In mid-October, analysts at the investment bank Morgan Stanley suggested the US equity market was due for its second 10% correction this year. And by October 30, the S&P 500 had fallen 9% while the NADSAQ fell 10%. However, over the first week of November, US equities have started to regain their losses again.
Does this mean that we are finally on the road to post-pandemic recovery, or will we fall further before we start climbing again?
First we take a look at the market behaviour throughout this year, from the giant sell-off in March to the intense equities rally over the summer, then ending with the two corrections in September and October respectively.
It is important to remember that we are always at some point in the economic cycle. That is, the economy is always fluctuating between periods of expansion and contraction. During the expansion phase, there is relatively rapid economic growth, interest rates tend to be low, and inflation builds. When growth hits its maximum rate, some imbalances in the economy will need to be corrected; and the correction is brought about by an economic contraction (growth slows, employment falls etc). The COVID-19 recession marked the end of a long bull market (where the market experiences prolonged price rises).
So, as we’re all aware, the rapid acceleration of the COVID-19 pandemic caused a huge market sell-off in March. On March 12, the S&P 500 plunged 9.5%, its biggest one-day fall since 1987, and on March 23, it was down a massive 34% from its pre-pandemic peak. In bond markets, we saw the yield on the 10-year US treasuries fall to a record low as investors sought the safety of long-term bonds and central banks cut interest rates.
In April, the market rebound started and extended into summer, surpassing its previous peak in February with the S&P 500 reaching a peak of 3389 in mid-August. Technology stocks in particular were trading at very high PE ratios. This surprisingly steep recovery could be explained partly by the huge amounts of central bank intervention we saw globally. Also, markets are forward looking, so the GDP contractions during the second quarter were less relevant than the fact that lockdown restrictions were easing. Still, investors were concerned that the stock market was becoming detached from reality given the certainty of a second wave of COVID-19 in the autumn and the fact that global economies were shrinking and were unlikely to recover until well into 2021.
It seems likely that we will see a swift rebound
A market correction is defined to be a decline of 10% or greater in the price of a financial market. We saw the first of these corrections in September, led by the US tech stocks whose valuations were just too high given the risk, but losses were regained again quite quickly. We then arrive at October, where analysts thought investors were being too complacent on the uncertain election outcome, the lack of a fiscal stimulus package before the election, and of course, the second wave of COVID-19.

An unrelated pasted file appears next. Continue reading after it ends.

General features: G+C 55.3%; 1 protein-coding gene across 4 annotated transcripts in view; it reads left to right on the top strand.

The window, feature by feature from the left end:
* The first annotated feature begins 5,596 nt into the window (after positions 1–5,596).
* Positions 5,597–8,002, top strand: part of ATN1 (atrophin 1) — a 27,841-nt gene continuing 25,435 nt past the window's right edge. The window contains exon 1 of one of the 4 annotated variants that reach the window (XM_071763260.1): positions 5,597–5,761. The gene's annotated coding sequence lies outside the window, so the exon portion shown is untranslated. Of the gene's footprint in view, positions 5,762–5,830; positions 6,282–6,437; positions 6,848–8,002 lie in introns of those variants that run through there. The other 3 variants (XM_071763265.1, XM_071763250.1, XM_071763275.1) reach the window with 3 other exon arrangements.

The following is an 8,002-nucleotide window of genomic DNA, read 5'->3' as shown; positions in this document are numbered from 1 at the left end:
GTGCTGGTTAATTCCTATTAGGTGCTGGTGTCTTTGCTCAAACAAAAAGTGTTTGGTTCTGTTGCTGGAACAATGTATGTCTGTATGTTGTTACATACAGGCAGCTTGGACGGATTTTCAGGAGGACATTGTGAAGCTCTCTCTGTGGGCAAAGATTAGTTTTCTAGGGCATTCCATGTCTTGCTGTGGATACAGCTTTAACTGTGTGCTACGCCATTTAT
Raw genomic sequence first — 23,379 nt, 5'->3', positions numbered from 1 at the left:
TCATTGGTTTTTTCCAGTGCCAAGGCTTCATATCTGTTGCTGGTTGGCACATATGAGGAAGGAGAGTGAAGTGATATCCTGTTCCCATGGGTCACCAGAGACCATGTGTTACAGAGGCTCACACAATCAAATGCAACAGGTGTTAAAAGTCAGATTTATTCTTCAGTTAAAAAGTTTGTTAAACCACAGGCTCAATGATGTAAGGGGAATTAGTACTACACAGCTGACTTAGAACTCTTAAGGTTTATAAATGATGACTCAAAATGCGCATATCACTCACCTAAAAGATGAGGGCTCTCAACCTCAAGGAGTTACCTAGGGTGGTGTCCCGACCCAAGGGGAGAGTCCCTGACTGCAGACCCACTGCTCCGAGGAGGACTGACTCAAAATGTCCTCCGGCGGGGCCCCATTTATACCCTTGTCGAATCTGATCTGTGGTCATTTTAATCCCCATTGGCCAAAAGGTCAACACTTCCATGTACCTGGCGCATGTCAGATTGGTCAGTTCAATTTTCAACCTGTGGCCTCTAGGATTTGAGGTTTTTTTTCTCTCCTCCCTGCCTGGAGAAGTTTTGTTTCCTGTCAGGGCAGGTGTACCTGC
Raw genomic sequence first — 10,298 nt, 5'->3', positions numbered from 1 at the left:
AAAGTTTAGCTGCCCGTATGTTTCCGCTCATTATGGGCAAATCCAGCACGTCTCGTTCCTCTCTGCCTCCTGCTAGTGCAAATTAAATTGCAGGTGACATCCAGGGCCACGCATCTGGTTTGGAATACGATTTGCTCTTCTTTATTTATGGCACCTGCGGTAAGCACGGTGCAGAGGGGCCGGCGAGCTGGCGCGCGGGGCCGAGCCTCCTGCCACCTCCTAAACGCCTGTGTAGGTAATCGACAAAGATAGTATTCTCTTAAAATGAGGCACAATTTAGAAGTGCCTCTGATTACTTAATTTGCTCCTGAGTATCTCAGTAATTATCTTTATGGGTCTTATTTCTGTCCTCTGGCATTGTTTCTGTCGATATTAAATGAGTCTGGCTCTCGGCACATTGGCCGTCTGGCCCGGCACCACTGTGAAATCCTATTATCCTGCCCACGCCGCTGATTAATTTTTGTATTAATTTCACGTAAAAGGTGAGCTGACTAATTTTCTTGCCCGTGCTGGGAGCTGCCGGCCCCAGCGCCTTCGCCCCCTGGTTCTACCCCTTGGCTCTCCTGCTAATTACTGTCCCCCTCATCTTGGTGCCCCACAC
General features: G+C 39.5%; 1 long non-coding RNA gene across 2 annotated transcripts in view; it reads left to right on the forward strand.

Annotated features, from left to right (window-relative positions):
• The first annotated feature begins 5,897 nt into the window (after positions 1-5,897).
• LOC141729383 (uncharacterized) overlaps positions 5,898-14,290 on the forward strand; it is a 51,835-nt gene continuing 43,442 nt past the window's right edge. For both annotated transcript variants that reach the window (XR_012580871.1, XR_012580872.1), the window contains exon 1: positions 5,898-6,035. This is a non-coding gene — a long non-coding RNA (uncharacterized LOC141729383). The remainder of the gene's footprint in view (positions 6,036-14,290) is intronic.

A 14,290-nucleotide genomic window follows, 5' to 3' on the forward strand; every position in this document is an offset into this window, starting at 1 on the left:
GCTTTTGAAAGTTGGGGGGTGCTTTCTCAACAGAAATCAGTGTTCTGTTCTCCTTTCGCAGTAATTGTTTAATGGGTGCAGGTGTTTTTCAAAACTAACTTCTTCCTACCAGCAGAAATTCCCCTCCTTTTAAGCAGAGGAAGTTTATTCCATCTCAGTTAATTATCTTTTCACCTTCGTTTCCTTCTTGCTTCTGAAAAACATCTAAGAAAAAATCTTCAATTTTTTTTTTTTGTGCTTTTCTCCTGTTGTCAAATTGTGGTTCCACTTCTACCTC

This leads us back to the beginning of this article: we did indeed see this second correction take place, so where does that leave us now?
Let’s take a look at the current market conditions. In spite of the absence of a decisive US presidential election win for Joe Biden, the S&P 500 advanced during election week – in fact, last week was global stocks’ best since April this year. We can now expect a $1 trillion fiscal stimulus package, which although smaller than what might have happened under a Democratic sweep, will still suffice as a positive boost to US growth. Additionally, the lack of a blue wave makes higher taxes and more regulation less likely, which has caused big tech to soar: since FAANG account for about a quarter of the S&P 500, this means US equity markets as a whole will rally. China, being a few months ahead on the pandemic timeline, also gives us hope: it was the only major economy to start growing again this year.
US equity markets as a whole will rally. China, being a few months ahead on the pandemic timeline, also gives us hope: it was the only major economy to start growing again this year. The biggest breakthrough this week has been the success of Pfizer’s and BioNTech’s coronavirus vaccine. With the vaccine ready to be used as early as next month, this, coupled with the hope that monetary and fiscal policy remains focused on the importance of supporting household incomes and business cash flows during any renewed lockdowns, it seems likely we will see a swift rebound and equity markets on the rise throughout next year.
Of course, there is still uncertainty surrounding the finer details of the election and COVID-19 in general, but I think it’s reasonable to be optimistic that the path to a recovery may have well and truly started in the US.